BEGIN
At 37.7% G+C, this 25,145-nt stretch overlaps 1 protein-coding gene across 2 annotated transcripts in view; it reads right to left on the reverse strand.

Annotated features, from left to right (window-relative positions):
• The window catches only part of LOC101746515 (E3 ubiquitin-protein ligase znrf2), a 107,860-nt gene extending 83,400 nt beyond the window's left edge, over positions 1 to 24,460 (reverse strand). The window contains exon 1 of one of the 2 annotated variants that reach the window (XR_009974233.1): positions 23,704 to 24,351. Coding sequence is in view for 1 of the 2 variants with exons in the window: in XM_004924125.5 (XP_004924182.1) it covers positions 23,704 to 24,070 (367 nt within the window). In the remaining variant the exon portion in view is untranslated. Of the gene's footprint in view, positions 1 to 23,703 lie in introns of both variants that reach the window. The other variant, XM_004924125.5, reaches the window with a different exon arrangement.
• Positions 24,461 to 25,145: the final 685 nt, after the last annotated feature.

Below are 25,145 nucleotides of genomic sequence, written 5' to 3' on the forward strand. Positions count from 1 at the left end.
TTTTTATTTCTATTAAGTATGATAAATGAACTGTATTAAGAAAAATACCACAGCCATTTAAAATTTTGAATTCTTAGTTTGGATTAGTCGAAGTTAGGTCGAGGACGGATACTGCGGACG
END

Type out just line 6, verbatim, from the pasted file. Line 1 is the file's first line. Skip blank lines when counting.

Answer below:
TTTTTATTTCTATTAAGTATGATAAATGAACTGTATTAAGAAAAATACCACAGCCATTTAAAATTTTGAATTCTTAGTTTGGATTAGTCGAAGTTAGGTCGAGGACGGATACTGCGGACG